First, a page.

Russian President Vladimir Putin announced Russia’s invasion of Ukraine on Feb. 24, and Russian soldiers crossed into Ukraine soon after.
Since then, Ukraine has called for foreign volunteers to help its defense. Ukraine Foreign Minister Dmytro Kuleba invited foreigners to join the war in a tweet, and many Americans joined people from around the world in responding to his tweet.
In a March 8 tweet, Ukrainian newspaper Kyiv Independent reported 20,000 foreign volunteers had joined the International Legion Of Defense Of Ukraine since March 6. That’s left some Americans wondering if they’re allowed to join Ukraine’s foreign legion.
Is it legal for individual Americans to fight in Ukraine?
David Malet, an associate professor at American University
Yes, individual Americans can legally fight in Ukraine.
WHAT WE FOUND
On Feb. 27, Ukrainian President Volodymyr Zelenskyy said in a statement, “Anyone who wants to join the defense of Ukraine, Europe and the world can come and fight side by side with the Ukrainians against the Russian war criminals.” On March 5, Zelenskyy’s office announced it launched a website where volunteer foreigners can enlist in its foreign legion to defend Ukraine.
The U.S. State Department says it’s “not a crime under U.S. law for an individual to go abroad for the purpose of enlisting in a foreign army.”
The State Department cites a Supreme Court case from 1896, Wiborg v. U.S., which found, “it is not a crime or offense against the United States under the neutrality laws of this country for individuals to leave this country with intent to enlist in foreign military service.” The Supreme Court found it would be a crime to organize a “foreign military expedition.”
A military expedition is defined as “a military campaign designed to achieve a specific objective in a foreign country.” Organizing a foreign military expedition in a neutral state violates the laws of war, according to a Department of Defense manual.
In practice, this means that an American cannot be recruited or hired into a foreign army by someone from within the United States itself, a practice that is outlawed by multiple U.S. codes. Instead, an American would have to travel to another country first before enlisting in its army, or would have to apply through the foreign country’s embassy.
In this case, Ukraine told interested volunteers to go to a Ukrainian embassy — which is considered Ukrainian territory — to apply.
There’s an interview that interested volunteers are required to go through, and people need to bring their own equipment. The application website suggests clothing, equipment, helmet and body armor. There are heavy restrictions on overseas travel with firearms, but they will be given rifles by Ukraine, according to military news reports.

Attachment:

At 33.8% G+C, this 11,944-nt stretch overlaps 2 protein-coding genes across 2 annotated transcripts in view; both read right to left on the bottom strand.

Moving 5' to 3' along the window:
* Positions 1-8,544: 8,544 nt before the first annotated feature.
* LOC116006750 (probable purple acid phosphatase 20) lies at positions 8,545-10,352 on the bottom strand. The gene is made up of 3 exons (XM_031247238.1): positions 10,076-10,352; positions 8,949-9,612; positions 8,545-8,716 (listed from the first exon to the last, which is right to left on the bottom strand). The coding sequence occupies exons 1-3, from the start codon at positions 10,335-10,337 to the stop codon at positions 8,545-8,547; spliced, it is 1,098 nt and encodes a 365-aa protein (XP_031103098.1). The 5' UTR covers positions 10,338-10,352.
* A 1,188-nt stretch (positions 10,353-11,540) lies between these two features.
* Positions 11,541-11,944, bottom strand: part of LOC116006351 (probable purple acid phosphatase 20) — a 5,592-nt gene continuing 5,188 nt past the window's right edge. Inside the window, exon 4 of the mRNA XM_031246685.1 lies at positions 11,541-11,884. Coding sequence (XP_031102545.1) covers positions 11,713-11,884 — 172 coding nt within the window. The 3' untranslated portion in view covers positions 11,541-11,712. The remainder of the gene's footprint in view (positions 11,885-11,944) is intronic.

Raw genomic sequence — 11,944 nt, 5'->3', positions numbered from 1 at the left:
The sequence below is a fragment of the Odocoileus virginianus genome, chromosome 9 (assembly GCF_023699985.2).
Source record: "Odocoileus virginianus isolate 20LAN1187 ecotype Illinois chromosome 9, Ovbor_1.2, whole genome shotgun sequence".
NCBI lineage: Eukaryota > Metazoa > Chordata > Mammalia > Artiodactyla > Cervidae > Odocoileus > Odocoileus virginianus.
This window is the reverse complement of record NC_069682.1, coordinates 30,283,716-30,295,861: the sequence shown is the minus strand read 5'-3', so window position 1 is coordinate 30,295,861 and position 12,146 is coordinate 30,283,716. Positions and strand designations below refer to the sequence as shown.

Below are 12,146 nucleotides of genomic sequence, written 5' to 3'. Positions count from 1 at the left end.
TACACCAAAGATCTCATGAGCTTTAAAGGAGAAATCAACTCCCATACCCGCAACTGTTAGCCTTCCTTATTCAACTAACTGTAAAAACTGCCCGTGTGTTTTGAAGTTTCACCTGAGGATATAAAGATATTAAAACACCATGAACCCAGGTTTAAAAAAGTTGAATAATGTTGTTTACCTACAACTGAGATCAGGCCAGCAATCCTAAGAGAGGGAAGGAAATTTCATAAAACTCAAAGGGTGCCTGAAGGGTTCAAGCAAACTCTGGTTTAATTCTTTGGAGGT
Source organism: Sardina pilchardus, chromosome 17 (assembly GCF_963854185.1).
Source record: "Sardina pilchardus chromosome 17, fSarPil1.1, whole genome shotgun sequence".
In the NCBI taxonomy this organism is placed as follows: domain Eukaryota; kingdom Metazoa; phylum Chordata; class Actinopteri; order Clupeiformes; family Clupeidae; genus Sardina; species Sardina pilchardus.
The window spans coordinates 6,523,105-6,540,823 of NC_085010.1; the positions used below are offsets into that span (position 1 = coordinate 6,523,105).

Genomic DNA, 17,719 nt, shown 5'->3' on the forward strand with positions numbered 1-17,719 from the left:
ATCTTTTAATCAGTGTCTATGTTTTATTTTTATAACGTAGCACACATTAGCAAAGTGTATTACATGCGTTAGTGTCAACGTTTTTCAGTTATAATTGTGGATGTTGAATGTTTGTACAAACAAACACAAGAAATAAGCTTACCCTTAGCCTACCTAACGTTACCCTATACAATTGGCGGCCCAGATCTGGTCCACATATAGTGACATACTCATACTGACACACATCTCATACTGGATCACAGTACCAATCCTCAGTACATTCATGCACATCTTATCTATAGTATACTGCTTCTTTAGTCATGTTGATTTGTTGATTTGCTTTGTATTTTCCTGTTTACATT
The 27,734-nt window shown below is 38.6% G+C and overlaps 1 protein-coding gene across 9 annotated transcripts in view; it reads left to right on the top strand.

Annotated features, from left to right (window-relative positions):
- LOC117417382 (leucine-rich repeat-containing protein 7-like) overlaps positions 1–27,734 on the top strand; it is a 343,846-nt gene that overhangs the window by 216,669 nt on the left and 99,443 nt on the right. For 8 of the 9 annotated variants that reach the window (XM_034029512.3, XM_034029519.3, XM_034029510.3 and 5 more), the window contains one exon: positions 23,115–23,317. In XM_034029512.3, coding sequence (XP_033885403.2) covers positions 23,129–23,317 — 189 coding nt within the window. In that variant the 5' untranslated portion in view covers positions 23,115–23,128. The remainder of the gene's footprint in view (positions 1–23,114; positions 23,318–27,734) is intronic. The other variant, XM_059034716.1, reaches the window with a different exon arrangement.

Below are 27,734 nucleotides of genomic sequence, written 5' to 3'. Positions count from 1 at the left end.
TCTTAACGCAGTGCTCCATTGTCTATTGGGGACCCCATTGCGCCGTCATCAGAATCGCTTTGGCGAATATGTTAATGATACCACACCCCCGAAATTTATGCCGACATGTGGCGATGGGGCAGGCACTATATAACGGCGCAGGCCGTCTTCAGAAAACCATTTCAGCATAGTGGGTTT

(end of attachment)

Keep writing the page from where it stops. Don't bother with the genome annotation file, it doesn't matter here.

According to the laws of neutrality as described in the Department of Defense’s manual, an individual loses their personal neutral status when they enlist in a foreign army — not the neutral status of the country they’re from. That means that the U.S. and NATO don’t have to join the war even if Americans voluntarily join the war themselves.
David Malet, an associate professor at American University, explained in a series of tweets that many foreign volunteers fare poorly in wars.
“The ones with specialized fighting skills are treated very well by local commanders, the rest are used as cannon fodder,” he said. “There's something like 1/3 casualty rates with foreign fighters consistently.”
"We've been nothing but clear that Americans should not be traveling to Ukraine and Americans that are in Ukraine should be leaving Ukraine," a senior defense official said of U.S. veterans volunteering to fight in Ukraine during a March 11 press briefing. "The point is you shouldn't be going. There's other ways to help the people of Ukraine."
There is no current estimate of how many Americans have enlisted or died in the war in Ukraine.
Amnesty International also warns that Americans can be arrested on U.S. soil for war crimes and torture committed abroad. The Brookings Institute warns foreign fighters bring additional issues into wars, namely logistical issues caused by language differences, a potential uptick in violence against civilians and extremism.
“In general, private war is a bad idea even in cases like Ukraine, when there is a clear victim state and villain state,” the Brookings Institute said in a blog post. “If governments believe Ukraine needs more support, they should provide it, not put the onus on individual citizens, especially when such fighters can make things worse for the country in question and pose long-term dangers.”
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